Sustainable Forest Management Preserves Biodiversity and Safeguards Forests For
Forests are an extremely important part of the environment. Well-managed sustainable forests give multiple benefits to society, such as livelihoods, ecosystem services and biodiversity, while helping to tackle climate change. To ensure the long-term health of European forests, sustainable forest management underpins how the paper industry operates and sources its main raw material.
Forests are one of the world’s most valuable resources and home to more than half the world’s land-based animal and plant species.
Over the past four decades, they have moderated global warming by absorbing around a quarter of the carbon dioxide emitted by human activities. Carbon sequestration in forests reduces the rate of carbon accumulation in the atmosphere and so reduces the rate of climate change.
Forests provide more than 86 million green jobs globally and support the livelihoods of many more people. They are vital for the conservation of biodiversity, energy supply, and soil and water protection.
FAO and UNEP, The State of the World’s Forests, 2020
It is a common misconception that European forests are shrinking. They are growing by the equivalent of 1,500 football pitches every day.
For more information on how forests are growing, click here!
A number of schemes exist to ensure forests are sustainably managed. The two most recognised are the Forest Stewardship Council® (FSC®) and the Programme for the Endorsement of Forest Certification™ (PEFC™).
Both the FSC® and PEFC™ schemes have similar objectives: the certification of forests to credible, independently verified standards of responsible forest management, conserving the natural habitats of plants and animals, and respecting the rights of forestry workers and local communities. Both operate a robust chain of custody schemes that track wood and wood fibre through every step of the supply chain, from the forest to the end-user.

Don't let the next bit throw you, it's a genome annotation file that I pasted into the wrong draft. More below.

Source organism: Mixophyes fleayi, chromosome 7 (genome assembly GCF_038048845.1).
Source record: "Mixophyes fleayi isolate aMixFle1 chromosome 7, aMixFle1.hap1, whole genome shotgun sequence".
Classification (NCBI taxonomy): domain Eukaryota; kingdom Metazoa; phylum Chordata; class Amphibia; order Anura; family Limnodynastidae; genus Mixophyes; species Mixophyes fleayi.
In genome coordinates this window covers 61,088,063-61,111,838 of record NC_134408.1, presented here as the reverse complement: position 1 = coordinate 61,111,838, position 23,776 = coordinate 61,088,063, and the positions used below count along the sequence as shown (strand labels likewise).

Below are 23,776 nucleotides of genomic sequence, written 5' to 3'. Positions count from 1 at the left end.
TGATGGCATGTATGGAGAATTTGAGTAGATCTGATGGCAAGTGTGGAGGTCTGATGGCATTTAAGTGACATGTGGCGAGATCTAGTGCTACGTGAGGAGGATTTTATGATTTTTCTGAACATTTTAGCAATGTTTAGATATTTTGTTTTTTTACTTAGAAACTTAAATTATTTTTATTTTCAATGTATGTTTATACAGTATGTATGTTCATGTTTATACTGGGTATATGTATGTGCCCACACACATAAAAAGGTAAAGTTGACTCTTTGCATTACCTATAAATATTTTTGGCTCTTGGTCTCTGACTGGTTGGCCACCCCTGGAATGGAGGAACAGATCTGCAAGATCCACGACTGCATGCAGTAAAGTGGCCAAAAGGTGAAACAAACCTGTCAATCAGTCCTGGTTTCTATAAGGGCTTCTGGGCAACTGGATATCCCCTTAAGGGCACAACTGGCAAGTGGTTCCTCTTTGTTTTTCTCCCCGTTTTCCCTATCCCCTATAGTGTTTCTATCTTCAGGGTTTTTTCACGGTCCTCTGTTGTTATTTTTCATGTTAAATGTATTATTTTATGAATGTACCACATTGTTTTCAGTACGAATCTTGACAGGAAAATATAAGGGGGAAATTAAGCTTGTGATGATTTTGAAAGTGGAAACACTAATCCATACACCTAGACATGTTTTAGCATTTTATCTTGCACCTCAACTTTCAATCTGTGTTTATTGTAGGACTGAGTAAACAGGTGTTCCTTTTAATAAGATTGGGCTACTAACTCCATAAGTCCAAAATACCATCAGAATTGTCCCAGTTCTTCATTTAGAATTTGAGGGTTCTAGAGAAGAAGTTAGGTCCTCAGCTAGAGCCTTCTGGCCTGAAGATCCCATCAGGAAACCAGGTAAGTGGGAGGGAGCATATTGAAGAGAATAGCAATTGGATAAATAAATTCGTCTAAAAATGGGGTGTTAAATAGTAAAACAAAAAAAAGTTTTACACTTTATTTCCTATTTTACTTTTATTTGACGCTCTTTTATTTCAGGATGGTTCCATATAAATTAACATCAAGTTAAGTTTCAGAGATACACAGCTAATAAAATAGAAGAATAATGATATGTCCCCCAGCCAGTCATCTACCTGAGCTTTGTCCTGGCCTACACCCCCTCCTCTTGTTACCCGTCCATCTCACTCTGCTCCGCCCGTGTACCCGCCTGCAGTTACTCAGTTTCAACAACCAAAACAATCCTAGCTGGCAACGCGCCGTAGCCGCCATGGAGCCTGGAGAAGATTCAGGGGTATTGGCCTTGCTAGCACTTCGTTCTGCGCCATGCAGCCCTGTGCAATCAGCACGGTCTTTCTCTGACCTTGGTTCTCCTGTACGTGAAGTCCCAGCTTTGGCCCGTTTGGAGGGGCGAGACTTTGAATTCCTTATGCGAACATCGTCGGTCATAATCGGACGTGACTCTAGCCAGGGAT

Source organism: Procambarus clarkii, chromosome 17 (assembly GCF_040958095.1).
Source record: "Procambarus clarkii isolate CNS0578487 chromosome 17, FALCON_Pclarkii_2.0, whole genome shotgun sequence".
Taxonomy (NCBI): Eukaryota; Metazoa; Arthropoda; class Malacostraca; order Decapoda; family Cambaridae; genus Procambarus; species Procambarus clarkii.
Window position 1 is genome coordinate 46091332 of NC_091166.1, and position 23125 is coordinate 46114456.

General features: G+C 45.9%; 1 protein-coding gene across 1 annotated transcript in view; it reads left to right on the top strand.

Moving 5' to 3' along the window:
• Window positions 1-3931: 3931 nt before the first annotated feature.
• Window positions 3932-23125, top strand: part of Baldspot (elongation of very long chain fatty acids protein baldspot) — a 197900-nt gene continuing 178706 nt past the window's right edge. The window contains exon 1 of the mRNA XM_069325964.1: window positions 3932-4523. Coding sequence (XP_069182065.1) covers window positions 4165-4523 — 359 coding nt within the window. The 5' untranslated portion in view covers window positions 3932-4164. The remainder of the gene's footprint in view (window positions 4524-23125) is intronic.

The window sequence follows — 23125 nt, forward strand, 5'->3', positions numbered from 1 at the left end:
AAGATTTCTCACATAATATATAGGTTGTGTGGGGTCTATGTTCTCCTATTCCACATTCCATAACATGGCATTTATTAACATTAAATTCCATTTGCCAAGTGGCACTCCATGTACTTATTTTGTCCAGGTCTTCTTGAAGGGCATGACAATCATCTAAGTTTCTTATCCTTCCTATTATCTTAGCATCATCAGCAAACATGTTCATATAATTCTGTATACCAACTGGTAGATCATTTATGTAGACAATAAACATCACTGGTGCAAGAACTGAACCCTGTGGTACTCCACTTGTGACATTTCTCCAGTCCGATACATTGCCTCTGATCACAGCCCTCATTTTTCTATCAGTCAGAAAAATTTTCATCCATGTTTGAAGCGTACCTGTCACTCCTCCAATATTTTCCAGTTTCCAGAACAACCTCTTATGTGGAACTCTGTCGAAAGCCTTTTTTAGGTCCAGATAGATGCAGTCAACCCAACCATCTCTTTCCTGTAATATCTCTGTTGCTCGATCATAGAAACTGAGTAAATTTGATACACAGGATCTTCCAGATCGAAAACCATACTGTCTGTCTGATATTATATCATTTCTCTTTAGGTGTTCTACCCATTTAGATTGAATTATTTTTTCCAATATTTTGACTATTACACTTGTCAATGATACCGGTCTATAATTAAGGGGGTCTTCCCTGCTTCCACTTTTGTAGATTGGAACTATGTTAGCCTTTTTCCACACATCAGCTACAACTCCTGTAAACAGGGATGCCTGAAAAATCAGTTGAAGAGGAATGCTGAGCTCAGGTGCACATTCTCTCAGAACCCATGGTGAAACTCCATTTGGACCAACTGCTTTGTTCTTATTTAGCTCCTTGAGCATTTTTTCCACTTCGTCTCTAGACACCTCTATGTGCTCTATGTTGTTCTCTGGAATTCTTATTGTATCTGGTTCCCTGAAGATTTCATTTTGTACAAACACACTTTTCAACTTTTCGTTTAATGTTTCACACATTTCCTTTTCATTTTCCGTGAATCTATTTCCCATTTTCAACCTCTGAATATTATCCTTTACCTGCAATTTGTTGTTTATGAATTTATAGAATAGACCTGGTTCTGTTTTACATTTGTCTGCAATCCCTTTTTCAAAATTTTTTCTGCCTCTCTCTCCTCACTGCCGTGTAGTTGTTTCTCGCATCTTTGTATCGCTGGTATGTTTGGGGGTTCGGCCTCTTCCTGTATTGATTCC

Nearly 105 million hectares, 52% of the forest area in Europe, is certified.
Forest Europe, 2021
European forests act as a major carbon sink. Between 2010 and 2020, the average annual sequestration of carbon in forest biomass reached 155 million tonnes in the European region.
In the EU27 + UK, carbon sequestration from forests corresponds to around 10% of gross greenhouse gas emissions.
European forests are also becoming more diverse in tree species composition. 67% of forest area is composed of two or more tree species, while 33% of the forests are composed of single tree species – either monocultures or naturally homogenous forests.
The vast majority of terrestrial biodiversity is found in the world’s forests. Together they contain more than 60,000 different tree species and provide habitats for 80% of amphibian species, 75% of bird species and 68% of mammal species.
Over the last 37 years, there were only minor fluctuations in the common forest bird index in European forests. The fact that populations of common forest bird species are stable indicates the overall stability of the forest environment and biodiversity.
State of Europe’s Forests, 2020